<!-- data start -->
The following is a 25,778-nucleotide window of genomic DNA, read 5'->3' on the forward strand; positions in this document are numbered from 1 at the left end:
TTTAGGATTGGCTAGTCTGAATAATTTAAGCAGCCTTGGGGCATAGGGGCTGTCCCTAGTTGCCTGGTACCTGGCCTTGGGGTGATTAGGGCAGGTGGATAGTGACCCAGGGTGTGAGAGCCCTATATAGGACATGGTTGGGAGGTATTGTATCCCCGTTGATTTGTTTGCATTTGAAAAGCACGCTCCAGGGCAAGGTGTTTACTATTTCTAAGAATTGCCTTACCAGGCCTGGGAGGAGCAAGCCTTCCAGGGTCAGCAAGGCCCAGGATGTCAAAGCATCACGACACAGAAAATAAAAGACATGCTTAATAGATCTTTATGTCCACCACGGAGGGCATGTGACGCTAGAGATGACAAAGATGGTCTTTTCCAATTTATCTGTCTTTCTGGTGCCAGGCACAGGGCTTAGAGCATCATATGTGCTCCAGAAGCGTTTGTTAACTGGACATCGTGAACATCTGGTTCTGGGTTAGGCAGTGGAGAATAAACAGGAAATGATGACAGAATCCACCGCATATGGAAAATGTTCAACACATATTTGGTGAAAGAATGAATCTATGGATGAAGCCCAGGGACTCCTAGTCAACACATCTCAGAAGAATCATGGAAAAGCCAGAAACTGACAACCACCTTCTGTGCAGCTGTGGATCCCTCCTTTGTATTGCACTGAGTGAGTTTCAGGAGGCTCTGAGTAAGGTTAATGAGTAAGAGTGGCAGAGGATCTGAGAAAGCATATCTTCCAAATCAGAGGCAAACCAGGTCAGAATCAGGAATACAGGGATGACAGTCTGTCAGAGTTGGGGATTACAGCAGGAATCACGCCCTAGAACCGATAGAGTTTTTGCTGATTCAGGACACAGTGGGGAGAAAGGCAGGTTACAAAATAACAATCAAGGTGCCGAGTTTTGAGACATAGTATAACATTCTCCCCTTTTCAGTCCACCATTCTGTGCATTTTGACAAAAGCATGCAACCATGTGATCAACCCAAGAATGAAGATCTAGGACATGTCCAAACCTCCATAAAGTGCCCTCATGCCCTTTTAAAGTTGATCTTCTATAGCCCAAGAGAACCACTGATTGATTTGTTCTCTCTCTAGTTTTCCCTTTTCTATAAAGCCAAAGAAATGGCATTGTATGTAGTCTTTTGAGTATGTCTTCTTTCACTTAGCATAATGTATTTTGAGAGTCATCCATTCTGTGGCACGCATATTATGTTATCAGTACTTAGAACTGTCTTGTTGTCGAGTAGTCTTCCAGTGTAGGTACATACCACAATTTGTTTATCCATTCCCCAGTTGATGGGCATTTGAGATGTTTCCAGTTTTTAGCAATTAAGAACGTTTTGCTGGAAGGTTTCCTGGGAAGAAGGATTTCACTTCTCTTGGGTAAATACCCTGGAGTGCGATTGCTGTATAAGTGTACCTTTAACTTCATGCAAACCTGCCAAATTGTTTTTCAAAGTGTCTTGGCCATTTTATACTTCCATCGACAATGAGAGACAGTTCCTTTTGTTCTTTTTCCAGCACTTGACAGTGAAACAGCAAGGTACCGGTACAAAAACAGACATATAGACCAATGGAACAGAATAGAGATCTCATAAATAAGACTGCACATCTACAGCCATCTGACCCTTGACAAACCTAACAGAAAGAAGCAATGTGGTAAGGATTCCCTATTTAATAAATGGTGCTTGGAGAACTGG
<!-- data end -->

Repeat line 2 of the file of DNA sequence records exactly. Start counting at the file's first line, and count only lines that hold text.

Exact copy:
TTTAGGATTGGCTAGTCTGAATAATTTAAGCAGCCTTGGGGCATAGGGGCTGTCCCTAGTTGCCTGGTACCTGGCCTTGGGGTGATTAGGGCAGGTGGATAGTGACCCAGGGTGTGAGAGCCCTATATAGGACATGGTTGGGAGGTATTGTATCCCCGTTGATTTGTTTGCATTTGAAAAGCACGCTCCAGGGCAAGGTGTTTACTATTTCTAAGAATTGCCTTACCAGGCCTGGGAGGAGCAAGCCTTCCAGGGTCAGCAAGGCCCAGGATGTCAAAGCATCACGACACAGAAAATAAAAGACATGCTTAATAGATCTTTATGTCCACCACGGAGGGCATGTGACGCTAGAGATGACAAAGATGGTCTTTTCCAATTTATCTGTCTTTCTGGTGCCAGGCACAGGGCTTAGAGCATCATATGTGCTCCAGAAGCGTTTGTTAACTGGACATCGTGAACATCTGGTTCTGGGTTAGGCAGTGGAGAATAAACAGGAAATGATGACAGAATCCACCGCATATGGAAAATGTTCAACACATATTTGGTGAAAGAATGAATCTATGGATGAAGCCCAGGGACTCCTAGTCAACACATCTCAGAAGAATCATGGAAAAGCCAGAAACTGACAACCACCTTCTGTGCAGCTGTGGATCCCTCCTTTGTATTGCACTGAGTGAGTTTCAGGAGGCTCTGAGTAAGGTTAATGAGTAAGAGTGGCAGAGGATCTGAGAAAGCATATCTTCCAAATCAGAGGCAAACCAGGTCAGAATCAGGAATACAGGGATGACAGTCTGTCAGAGTTGGGGATTACAGCAGGAATCACGCCCTAGAACCGATAGAGTTTTTGCTGATTCAGGACACAGTGGGGAGAAAGGCAGGTTACAAAATAACAATCAAGGTGCCGAGTTTTGAGACATAGTATAACATTCTCCCCTTTTCAGTCCACCATTCTGTGCATTTTGACAAAAGCATGCAACCATGTGATCAACCCAAGAATGAAGATCTAGGACATGTCCAAACCTCCATAAAGTGCCCTCATGCCCTTTTAAAGTTGATCTTCTATAGCCCAAGAGAACCACTGATTGATTTGTTCTCTCTCTAGTTTTCCCTTTTCTATAAAGCCAAAGAAATGGCATTGTATGTAGTCTTTTGAGTATGTCTTCTTTCACTTAGCATAATGTATTTTGAGAGTCATCCATTCTGTGGCACGCATATTATGTTATCAGTACTTAGAACTGTCTTGTTGTCGAGTAGTCTTCCAGTGTAGGTACATACCACAATTTGTTTATCCATTCCCCAGTTGATGGGCATTTGAGATGTTTCCAGTTTTTAGCAATTAAGAACGTTTTGCTGGAAGGTTTCCTGGGAAGAAGGATTTCACTTCTCTTGGGTAAATACCCTGGAGTGCGATTGCTGTATAAGTGTACCTTTAACTTCATGCAAACCTGCCAAATTGTTTTTCAAAGTGTCTTGGCCATTTTATACTTCCATCGACAATGAGAGACAGTTCCTTTTGTTCTTTTTCCAGCACTTGACAGTGAAACAGCAAGGTACCGGTACAAAAACAGACATATAGACCAATGGAACAGAATAGAGATCTCATAAATAAGACTGCACATCTACAGCCATCTGACCCTTGACAAACCTAACAGAAAGAAGCAATGTGGTAAGGATTCCCTATTTAATAAATGGTGCTTGGAGAACTGG